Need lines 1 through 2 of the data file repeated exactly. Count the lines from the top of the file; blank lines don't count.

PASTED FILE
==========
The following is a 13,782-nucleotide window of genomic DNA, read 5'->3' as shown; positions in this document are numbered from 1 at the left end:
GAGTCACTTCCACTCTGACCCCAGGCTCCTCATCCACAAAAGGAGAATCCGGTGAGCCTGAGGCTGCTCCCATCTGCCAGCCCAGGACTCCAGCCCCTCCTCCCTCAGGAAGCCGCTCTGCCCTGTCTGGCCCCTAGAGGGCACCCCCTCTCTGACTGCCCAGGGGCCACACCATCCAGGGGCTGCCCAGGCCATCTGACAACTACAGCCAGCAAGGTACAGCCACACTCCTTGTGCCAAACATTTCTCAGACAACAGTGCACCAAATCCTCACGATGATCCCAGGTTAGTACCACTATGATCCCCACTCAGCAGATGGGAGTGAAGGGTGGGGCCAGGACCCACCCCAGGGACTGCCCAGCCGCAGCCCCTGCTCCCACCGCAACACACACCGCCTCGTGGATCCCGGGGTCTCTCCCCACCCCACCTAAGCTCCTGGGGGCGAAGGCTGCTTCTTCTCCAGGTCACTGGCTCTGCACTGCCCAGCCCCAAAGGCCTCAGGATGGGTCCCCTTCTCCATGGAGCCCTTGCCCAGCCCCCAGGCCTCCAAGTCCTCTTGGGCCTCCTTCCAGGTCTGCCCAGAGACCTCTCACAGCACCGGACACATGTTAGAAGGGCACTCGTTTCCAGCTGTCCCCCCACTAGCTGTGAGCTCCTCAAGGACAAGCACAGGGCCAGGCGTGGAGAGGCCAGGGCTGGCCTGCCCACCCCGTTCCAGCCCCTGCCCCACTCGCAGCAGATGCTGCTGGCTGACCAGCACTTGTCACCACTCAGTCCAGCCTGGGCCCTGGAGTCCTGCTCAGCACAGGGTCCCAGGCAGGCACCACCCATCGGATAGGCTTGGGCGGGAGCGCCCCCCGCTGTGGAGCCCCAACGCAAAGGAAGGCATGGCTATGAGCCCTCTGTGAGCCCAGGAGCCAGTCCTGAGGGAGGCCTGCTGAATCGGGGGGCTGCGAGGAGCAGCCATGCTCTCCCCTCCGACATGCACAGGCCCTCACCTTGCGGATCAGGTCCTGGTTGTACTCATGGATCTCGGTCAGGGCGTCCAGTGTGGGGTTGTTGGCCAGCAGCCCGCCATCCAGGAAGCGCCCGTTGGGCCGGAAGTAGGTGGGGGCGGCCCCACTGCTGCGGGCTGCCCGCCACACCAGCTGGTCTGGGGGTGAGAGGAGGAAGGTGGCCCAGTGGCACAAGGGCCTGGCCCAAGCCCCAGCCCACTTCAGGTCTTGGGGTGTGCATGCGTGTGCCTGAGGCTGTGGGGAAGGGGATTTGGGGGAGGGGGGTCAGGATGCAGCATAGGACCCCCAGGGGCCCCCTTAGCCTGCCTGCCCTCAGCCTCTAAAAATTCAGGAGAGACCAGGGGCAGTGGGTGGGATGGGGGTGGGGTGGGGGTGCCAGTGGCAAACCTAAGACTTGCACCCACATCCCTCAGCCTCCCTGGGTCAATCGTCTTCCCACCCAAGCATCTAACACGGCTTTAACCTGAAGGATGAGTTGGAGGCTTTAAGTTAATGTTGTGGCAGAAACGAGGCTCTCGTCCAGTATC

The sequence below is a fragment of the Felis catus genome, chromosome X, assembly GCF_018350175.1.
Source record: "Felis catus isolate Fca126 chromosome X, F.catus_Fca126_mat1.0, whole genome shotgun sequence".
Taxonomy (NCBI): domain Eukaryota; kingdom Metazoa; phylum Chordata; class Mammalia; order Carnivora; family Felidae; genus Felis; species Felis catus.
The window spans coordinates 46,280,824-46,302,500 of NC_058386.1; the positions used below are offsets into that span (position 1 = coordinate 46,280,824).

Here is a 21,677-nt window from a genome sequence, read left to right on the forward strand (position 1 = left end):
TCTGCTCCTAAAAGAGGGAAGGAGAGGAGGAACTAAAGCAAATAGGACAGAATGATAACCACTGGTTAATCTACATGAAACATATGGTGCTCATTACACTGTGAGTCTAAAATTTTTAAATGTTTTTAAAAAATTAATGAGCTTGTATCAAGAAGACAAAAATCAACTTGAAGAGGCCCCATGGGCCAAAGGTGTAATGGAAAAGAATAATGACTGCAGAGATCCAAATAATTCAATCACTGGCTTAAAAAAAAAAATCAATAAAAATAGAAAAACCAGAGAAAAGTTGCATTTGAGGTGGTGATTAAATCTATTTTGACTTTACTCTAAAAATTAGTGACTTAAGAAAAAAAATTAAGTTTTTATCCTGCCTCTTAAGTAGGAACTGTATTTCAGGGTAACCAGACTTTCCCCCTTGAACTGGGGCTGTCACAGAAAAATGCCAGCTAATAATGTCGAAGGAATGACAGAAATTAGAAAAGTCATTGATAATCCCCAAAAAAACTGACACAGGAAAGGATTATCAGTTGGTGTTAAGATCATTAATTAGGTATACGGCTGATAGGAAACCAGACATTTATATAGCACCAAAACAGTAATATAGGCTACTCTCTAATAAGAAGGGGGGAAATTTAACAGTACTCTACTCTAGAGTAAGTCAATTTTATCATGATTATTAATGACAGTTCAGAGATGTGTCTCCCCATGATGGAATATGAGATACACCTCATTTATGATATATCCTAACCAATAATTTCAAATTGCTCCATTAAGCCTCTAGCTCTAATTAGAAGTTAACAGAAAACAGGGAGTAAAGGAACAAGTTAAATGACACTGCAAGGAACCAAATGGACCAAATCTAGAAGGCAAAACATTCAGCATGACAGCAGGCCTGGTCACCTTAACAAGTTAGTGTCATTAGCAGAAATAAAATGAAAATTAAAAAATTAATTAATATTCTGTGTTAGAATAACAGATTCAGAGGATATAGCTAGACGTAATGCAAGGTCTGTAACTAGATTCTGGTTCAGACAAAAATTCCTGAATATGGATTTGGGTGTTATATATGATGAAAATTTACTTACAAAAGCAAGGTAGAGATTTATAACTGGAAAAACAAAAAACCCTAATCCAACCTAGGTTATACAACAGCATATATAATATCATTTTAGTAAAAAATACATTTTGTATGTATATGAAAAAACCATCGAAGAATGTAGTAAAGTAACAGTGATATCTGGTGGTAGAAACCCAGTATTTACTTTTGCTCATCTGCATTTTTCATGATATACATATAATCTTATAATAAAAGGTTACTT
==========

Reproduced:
The following is a 13,782-nucleotide window of genomic DNA, read 5'->3' as shown; positions in this document are numbered from 1 at the left end:
GAGTCACTTCCACTCTGACCCCAGGCTCCTCATCCACAAAAGGAGAATCCGGTGAGCCTGAGGCTGCTCCCATCTGCCAGCCCAGGACTCCAGCCCCTCCTCCCTCAGGAAGCCGCTCTGCCCTGTCTGGCCCCTAGAGGGCACCCCCTCTCTGACTGCCCAGGGGCCACACCATCCAGGGGCTGCCCAGGCCATCTGACAACTACAGCCAGCAAGGTACAGCCACACTCCTTGTGCCAAACATTTCTCAGACAACAGTGCACCAAATCCTCACGATGATCCCAGGTTAGTACCACTATGATCCCCACTCAGCAGATGGGAGTGAAGGGTGGGGCCAGGACCCACCCCAGGGACTGCCCAGCCGCAGCCCCTGCTCCCACCGCAACACACACCGCCTCGTGGATCCCGGGGTCTCTCCCCACCCCACCTAAGCTCCTGGGGGCGAAGGCTGCTTCTTCTCCAGGTCACTGGCTCTGCACTGCCCAGCCCCAAAGGCCTCAGGATGGGTCCCCTTCTCCATGGAGCCCTTGCCCAGCCCCCAGGCCTCCAAGTCCTCTTGGGCCTCCTTCCAGGTCTGCCCAGAGACCTCTCACAGCACCGGACACATGTTAGAAGGGCACTCGTTTCCAGCTGTCCCCCCACTAGCTGTGAGCTCCTCAAGGACAAGCACAGGGCCAGGCGTGGAGAGGCCAGGGCTGGCCTGCCCACCCCGTTCCAGCCCCTGCCCCACTCGCAGCAGATGCTGCTGGCTGACCAGCACTTGTCACCACTCAGTCCAGCCTGGGCCCTGGAGTCCTGCTCAGCACAGGGTCCCAGGCAGGCACCACCCATCGGATAGGCTTGGGCGGGAGCGCCCCCCGCTGTGGAGCCCCAACGCAAAGGAAGGCATGGCTATGAGCCCTCTGTGAGCCCAGGAGCCAGTCCTGAGGGAGGCCTGCTGAATCGGGGGGCTGCGAGGAGCAGCCATGCTCTCCCCTCCGACATGCACAGGCCCTCACCTTGCGGATCAGGTCCTGGTTGTACTCATGGATCTCGGTCAGGGCGTCCAGTGTGGGGTTGTTGGCCAGCAGCCCGCCATCCAGGAAGCGCCCGTTGGGCCGGAAGTAGGTGGGGGCGGCCCCACTGCTGCGGGCTGCCCGCCACACCAGCTGGTCTGGGGGTGAGAGGAGGAAGGTGGCCCAGTGGCACAAGGGCCTGGCCCAAGCCCCAGCCCACTTCAGGTCTTGGGGTGTGCATGCGTGTGCCTGAGGCTGTGGGGAAGGGGATTTGGGGGAGGGGGGTCAGGATGCAGCATAGGACCCCCAGGGGCCCCCTTAGCCTGCCTGCCCTCAGCCTCTAAAAATTCAGGAGAGACCAGGGGCAGTGGGTGGGATGGGGGTGGGGTGGGGGTGCCAGTGGCAAACCTAAGACTTGCACCCACATCCCTCAGCCTCCCTGGGTCAATCGTCTTCCCACCCAAGCATCTAACACGGCTTTAACCTGAAGGATGAGTTGGAGGCTTTAAGTTAATGTTGTGGCAGAAACGAGGCTCTCGTCCAGTATC